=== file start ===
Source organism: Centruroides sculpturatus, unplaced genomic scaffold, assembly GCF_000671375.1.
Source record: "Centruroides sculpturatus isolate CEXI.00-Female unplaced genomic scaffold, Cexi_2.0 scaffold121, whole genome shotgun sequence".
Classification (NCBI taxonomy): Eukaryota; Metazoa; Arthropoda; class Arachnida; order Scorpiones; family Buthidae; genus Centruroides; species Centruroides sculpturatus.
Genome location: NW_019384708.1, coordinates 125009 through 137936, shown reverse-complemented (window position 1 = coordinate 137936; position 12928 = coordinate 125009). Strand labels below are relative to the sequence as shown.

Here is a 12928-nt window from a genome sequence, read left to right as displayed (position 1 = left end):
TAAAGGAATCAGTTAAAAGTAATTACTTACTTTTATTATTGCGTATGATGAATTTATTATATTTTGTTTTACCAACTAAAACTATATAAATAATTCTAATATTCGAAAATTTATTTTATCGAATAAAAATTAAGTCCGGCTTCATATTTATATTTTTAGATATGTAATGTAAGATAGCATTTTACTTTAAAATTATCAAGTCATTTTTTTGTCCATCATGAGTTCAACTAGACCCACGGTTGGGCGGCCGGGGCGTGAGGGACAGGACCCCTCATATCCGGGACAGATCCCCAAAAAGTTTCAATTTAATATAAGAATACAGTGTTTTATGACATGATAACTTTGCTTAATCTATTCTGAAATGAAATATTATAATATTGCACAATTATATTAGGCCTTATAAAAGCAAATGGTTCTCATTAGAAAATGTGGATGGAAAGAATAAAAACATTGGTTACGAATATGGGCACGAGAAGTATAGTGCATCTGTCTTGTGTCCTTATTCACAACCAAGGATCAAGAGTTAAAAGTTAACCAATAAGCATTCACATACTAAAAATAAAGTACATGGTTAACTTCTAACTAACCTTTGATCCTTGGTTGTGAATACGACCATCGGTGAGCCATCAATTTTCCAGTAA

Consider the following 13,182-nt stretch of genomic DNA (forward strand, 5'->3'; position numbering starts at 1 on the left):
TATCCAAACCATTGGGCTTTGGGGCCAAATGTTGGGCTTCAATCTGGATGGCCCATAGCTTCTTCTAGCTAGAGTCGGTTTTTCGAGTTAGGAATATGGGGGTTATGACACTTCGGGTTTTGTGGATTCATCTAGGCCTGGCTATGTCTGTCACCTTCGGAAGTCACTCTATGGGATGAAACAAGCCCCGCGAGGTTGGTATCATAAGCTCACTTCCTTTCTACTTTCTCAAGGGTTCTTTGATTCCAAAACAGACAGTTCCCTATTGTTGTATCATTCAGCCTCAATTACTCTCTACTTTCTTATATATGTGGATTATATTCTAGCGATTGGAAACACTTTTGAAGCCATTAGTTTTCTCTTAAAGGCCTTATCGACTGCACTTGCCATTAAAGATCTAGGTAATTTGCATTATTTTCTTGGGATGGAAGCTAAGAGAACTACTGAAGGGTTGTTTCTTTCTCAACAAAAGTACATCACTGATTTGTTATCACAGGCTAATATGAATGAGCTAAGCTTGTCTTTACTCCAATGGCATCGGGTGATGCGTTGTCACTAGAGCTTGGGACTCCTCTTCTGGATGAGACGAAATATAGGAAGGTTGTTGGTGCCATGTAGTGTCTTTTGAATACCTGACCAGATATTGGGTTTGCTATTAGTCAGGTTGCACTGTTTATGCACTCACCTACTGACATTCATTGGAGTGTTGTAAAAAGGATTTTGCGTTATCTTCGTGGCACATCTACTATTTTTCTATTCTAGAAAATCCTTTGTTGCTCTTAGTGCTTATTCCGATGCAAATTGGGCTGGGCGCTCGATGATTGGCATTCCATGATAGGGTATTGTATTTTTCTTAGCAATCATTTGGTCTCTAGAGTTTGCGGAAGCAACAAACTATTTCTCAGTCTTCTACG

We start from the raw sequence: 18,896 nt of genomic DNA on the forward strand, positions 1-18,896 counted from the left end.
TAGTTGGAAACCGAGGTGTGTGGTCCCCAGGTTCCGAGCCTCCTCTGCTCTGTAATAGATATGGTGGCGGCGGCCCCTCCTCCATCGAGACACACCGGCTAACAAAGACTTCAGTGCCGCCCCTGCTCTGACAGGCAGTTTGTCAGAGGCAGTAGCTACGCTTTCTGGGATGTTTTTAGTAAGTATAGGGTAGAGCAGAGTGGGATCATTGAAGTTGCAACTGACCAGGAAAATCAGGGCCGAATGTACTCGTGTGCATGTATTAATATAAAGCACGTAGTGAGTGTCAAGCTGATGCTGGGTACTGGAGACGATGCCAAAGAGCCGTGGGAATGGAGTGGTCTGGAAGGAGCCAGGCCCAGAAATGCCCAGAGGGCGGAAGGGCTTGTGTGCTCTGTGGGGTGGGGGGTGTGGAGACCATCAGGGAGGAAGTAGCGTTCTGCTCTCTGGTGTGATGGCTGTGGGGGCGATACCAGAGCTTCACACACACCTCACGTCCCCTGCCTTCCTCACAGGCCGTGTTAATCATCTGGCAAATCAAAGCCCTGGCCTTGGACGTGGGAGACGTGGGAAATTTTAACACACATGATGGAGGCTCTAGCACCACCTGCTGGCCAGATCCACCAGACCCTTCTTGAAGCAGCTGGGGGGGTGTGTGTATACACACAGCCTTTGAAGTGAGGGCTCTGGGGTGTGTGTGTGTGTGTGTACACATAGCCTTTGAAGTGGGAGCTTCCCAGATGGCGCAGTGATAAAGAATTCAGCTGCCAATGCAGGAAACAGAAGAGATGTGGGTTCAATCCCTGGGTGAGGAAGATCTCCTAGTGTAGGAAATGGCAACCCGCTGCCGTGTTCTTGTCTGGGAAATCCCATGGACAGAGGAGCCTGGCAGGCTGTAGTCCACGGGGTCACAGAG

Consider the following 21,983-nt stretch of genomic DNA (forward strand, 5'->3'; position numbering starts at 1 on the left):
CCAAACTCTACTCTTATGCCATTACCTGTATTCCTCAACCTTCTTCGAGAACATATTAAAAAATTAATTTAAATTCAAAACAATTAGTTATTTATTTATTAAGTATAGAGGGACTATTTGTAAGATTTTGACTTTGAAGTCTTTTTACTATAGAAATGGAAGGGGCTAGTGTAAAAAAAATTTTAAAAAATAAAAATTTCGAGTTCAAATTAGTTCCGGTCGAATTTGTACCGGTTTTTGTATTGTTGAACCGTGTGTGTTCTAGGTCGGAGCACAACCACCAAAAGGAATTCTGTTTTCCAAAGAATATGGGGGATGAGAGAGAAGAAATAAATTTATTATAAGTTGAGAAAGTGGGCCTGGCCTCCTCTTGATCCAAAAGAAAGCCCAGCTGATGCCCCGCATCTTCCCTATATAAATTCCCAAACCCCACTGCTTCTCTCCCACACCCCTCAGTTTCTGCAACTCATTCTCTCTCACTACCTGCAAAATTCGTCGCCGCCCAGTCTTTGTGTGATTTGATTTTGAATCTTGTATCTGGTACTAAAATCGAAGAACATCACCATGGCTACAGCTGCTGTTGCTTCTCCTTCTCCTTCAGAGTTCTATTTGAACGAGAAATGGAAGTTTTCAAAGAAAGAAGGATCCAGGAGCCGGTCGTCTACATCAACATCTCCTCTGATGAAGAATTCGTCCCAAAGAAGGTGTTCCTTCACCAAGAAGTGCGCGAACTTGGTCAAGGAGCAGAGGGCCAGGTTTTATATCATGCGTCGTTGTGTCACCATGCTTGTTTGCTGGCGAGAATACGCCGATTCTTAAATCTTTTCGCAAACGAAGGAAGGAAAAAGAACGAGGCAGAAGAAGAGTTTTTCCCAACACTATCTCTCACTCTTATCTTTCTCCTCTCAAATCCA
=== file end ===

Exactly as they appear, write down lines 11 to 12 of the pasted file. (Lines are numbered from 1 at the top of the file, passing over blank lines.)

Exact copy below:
Consider the following 21,983-nt stretch of genomic DNA (forward strand, 5'->3'; position numbering starts at 1 on the left):
CCAAACTCTACTCTTATGCCATTACCTGTATTCCTCAACCTTCTTCGAGAACATATTAAAAAATTAATTTAAATTCAAAACAATTAGTTATTTATTTATTAAGTATAGAGGGACTATTTGTAAGATTTTGACTTTGAAGTCTTTTTACTATAGAAATGGAAGGGGCTAGTGTAAAAAAAATTTTAAAAAATAAAAATTTCGAGTTCAAATTAGTTCCGGTCGAATTTGTACCGGTTTTTGTATTGTTGAACCGTGTGTGTTCTAGGTCGGAGCACAACCACCAAAAGGAATTCTGTTTTCCAAAGAATATGGGGGATGAGAGAGAAGAAATAAATTTATTATAAGTTGAGAAAGTGGGCCTGGCCTCCTCTTGATCCAAAAGAAAGCCCAGCTGATGCCCCGCATCTTCCCTATATAAATTCCCAAACCCCACTGCTTCTCTCCCACACCCCTCAGTTTCTGCAACTCATTCTCTCTCACTACCTGCAAAATTCGTCGCCGCCCAGTCTTTGTGTGATTTGATTTTGAATCTTGTATCTGGTACTAAAATCGAAGAACATCACCATGGCTACAGCTGCTGTTGCTTCTCCTTCTCCTTCAGAGTTCTATTTGAACGAGAAATGGAAGTTTTCAAAGAAAGAAGGATCCAGGAGCCGGTCGTCTACATCAACATCTCCTCTGATGAAGAATTCGTCCCAAAGAAGGTGTTCCTTCACCAAGAAGTGCGCGAACTTGGTCAAGGAGCAGAGGGCCAGGTTTTATATCATGCGTCGTTGTGTCACCATGCTTGTTTGCTGGCGAGAATACGCCGATTCTTAAATCTTTTCGCAAACGAAGGAAGGAAAAAGAACGAGGCAGAAGAAGAGTTTTTCCCAACACTATCTCTCACTCTTATCTTTCTCCTCTCAAATCCA